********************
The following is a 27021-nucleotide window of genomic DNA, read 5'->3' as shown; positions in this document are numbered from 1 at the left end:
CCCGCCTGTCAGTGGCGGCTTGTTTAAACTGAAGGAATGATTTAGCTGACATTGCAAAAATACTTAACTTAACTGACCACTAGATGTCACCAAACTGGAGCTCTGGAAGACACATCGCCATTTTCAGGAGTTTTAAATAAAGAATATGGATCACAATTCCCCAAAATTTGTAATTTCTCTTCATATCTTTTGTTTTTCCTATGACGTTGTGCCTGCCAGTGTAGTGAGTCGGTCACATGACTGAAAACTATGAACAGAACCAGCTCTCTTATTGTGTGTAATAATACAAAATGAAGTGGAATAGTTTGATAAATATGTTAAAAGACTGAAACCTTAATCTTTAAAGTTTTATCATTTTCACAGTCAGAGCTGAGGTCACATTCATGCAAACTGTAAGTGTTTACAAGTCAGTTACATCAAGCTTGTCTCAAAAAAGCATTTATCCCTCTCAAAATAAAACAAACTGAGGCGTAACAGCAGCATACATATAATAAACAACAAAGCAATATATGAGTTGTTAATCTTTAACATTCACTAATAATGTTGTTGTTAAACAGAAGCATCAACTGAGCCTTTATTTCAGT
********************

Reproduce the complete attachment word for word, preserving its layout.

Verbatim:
The following is a 27021-nucleotide window of genomic DNA, read 5'->3' as shown; positions in this document are numbered from 1 at the left end:
CCCGCCTGTCAGTGGCGGCTTGTTTAAACTGAAGGAATGATTTAGCTGACATTGCAAAAATACTTAACTTAACTGACCACTAGATGTCACCAAACTGGAGCTCTGGAAGACACATCGCCATTTTCAGGAGTTTTAAATAAAGAATATGGATCACAATTCCCCAAAATTTGTAATTTCTCTTCATATCTTTTGTTTTTCCTATGACGTTGTGCCTGCCAGTGTAGTGAGTCGGTCACATGACTGAAAACTATGAACAGAACCAGCTCTCTTATTGTGTGTAATAATACAAAATGAAGTGGAATAGTTTGATAAATATGTTAAAAGACTGAAACCTTAATCTTTAAAGTTTTATCATTTTCACAGTCAGAGCTGAGGTCACATTCATGCAAACTGTAAGTGTTTACAAGTCAGTTACATCAAGCTTGTCTCAAAAAAGCATTTATCCCTCTCAAAATAAAACAAACTGAGGCGTAACAGCAGCATACATATAATAAACAACAAAGCAATATATGAGTTGTTAATCTTTAACATTCACTAATAATGTTGTTGTTAAACAGAAGCATCAACTGAGCCTTTATTTCAGT